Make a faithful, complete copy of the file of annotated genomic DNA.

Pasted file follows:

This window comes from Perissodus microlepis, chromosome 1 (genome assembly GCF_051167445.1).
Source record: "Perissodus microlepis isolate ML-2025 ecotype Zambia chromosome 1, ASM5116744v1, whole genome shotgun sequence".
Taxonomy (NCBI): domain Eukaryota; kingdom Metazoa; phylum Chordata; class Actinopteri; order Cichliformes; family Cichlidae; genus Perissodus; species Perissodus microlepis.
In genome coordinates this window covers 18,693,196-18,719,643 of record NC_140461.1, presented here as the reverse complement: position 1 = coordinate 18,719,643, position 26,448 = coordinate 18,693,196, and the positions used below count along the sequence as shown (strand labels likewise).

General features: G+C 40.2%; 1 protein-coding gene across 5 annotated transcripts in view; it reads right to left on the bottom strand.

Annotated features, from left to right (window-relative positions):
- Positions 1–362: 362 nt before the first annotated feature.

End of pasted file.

This window comes from Perissodus microlepis, chromosome 1 (genome assembly GCF_051167445.1).
Source record: "Perissodus microlepis isolate ML-2025 ecotype Zambia chromosome 1, ASM5116744v1, whole genome shotgun sequence".
Taxonomy (NCBI): domain Eukaryota; kingdom Metazoa; phylum Chordata; class Actinopteri; order Cichliformes; family Cichlidae; genus Perissodus; species Perissodus microlepis.
In genome coordinates this window covers 18,693,196-18,719,643 of record NC_140461.1, presented here as the reverse complement: position 1 = coordinate 18,719,643, position 26,448 = coordinate 18,693,196, and the positions used below count along the sequence as shown (strand labels likewise).

General features: G+C 40.2%; 1 protein-coding gene across 5 annotated transcripts in view; it reads right to left on the bottom strand.

Annotated features, from left to right (window-relative positions):
- Positions 1–362: 362 nt before the first annotated feature.